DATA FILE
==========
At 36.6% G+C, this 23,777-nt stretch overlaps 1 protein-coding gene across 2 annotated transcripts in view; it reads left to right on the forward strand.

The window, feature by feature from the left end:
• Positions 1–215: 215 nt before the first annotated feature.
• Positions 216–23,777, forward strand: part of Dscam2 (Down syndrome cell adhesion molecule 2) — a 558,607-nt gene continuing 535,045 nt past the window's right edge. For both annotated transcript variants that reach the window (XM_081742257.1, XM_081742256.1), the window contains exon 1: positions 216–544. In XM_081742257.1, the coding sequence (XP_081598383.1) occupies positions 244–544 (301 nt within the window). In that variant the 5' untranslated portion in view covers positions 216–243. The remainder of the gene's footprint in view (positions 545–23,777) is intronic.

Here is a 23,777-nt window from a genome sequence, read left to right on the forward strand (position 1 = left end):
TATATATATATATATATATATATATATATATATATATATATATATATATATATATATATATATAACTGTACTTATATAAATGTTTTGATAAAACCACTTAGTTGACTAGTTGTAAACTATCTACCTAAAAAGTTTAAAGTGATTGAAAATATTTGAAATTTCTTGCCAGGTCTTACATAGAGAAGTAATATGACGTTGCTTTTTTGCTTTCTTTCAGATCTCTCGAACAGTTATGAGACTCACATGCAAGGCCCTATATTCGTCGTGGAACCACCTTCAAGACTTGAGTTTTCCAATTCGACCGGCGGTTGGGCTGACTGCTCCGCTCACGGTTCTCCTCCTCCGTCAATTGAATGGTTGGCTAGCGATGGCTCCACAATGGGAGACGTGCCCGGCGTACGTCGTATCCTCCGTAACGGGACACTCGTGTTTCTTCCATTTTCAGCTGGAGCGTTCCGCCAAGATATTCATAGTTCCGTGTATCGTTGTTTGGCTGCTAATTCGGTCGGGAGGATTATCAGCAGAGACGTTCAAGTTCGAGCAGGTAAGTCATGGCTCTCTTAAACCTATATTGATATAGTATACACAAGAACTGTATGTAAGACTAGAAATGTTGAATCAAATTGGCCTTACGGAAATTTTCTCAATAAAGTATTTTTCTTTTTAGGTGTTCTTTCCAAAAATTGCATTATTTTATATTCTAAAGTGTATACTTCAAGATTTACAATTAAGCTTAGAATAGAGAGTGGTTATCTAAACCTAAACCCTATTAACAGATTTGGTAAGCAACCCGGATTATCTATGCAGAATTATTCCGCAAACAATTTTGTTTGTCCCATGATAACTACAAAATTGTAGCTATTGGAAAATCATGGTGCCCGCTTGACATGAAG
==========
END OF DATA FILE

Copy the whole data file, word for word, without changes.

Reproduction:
At 36.6% G+C, this 23,777-nt stretch overlaps 1 protein-coding gene across 2 annotated transcripts in view; it reads left to right on the forward strand.

The window, feature by feature from the left end:
• Positions 1–215: 215 nt before the first annotated feature.
• Positions 216–23,777, forward strand: part of Dscam2 (Down syndrome cell adhesion molecule 2) — a 558,607-nt gene continuing 535,045 nt past the window's right edge. For both annotated transcript variants that reach the window (XM_081742257.1, XM_081742256.1), the window contains exon 1: positions 216–544. In XM_081742257.1, the coding sequence (XP_081598383.1) occupies positions 244–544 (301 nt within the window). In that variant the 5' untranslated portion in view covers positions 216–243. The remainder of the gene's footprint in view (positions 545–23,777) is intronic.

Here is a 23,777-nt window from a genome sequence, read left to right on the forward strand (position 1 = left end):
TATATATATATATATATATATATATATATATATATATATATATATATATATATATATATATATAACTGTACTTATATAAATGTTTTGATAAAACCACTTAGTTGACTAGTTGTAAACTATCTACCTAAAAAGTTTAAAGTGATTGAAAATATTTGAAATTTCTTGCCAGGTCTTACATAGAGAAGTAATATGACGTTGCTTTTTTGCTTTCTTTCAGATCTCTCGAACAGTTATGAGACTCACATGCAAGGCCCTATATTCGTCGTGGAACCACCTTCAAGACTTGAGTTTTCCAATTCGACCGGCGGTTGGGCTGACTGCTCCGCTCACGGTTCTCCTCCTCCGTCAATTGAATGGTTGGCTAGCGATGGCTCCACAATGGGAGACGTGCCCGGCGTACGTCGTATCCTCCGTAACGGGACACTCGTGTTTCTTCCATTTTCAGCTGGAGCGTTCCGCCAAGATATTCATAGTTCCGTGTATCGTTGTTTGGCTGCTAATTCGGTCGGGAGGATTATCAGCAGAGACGTTCAAGTTCGAGCAGGTAAGTCATGGCTCTCTTAAACCTATATTGATATAGTATACACAAGAACTGTATGTAAGACTAGAAATGTTGAATCAAATTGGCCTTACGGAAATTTTCTCAATAAAGTATTTTTCTTTTTAGGTGTTCTTTCCAAAAATTGCATTATTTTATATTCTAAAGTGTATACTTCAAGATTTACAATTAAGCTTAGAATAGAGAGTGGTTATCTAAACCTAAACCCTATTAACAGATTTGGTAAGCAACCCGGATTATCTATGCAGAATTATTCCGCAAACAATTTTGTTTGTCCCATGATAACTACAAAATTGTAGCTATTGGAAAATCATGGTGCCCGCTTGACATGAAG